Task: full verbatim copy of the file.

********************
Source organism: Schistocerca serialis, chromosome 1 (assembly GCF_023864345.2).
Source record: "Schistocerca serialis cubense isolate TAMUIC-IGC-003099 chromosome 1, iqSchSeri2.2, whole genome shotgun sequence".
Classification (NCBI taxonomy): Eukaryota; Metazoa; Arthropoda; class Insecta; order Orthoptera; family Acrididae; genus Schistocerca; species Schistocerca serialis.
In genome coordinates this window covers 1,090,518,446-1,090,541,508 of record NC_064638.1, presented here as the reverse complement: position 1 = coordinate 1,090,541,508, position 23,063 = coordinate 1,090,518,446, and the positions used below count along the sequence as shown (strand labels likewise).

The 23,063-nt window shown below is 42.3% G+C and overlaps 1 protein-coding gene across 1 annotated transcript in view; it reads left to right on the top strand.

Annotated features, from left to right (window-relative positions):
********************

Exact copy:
Source organism: Schistocerca serialis, chromosome 1 (assembly GCF_023864345.2).
Source record: "Schistocerca serialis cubense isolate TAMUIC-IGC-003099 chromosome 1, iqSchSeri2.2, whole genome shotgun sequence".
Classification (NCBI taxonomy): Eukaryota; Metazoa; Arthropoda; class Insecta; order Orthoptera; family Acrididae; genus Schistocerca; species Schistocerca serialis.
In genome coordinates this window covers 1,090,518,446-1,090,541,508 of record NC_064638.1, presented here as the reverse complement: position 1 = coordinate 1,090,541,508, position 23,063 = coordinate 1,090,518,446, and the positions used below count along the sequence as shown (strand labels likewise).

The 23,063-nt window shown below is 42.3% G+C and overlaps 1 protein-coding gene across 1 annotated transcript in view; it reads left to right on the top strand.

Annotated features, from left to right (window-relative positions):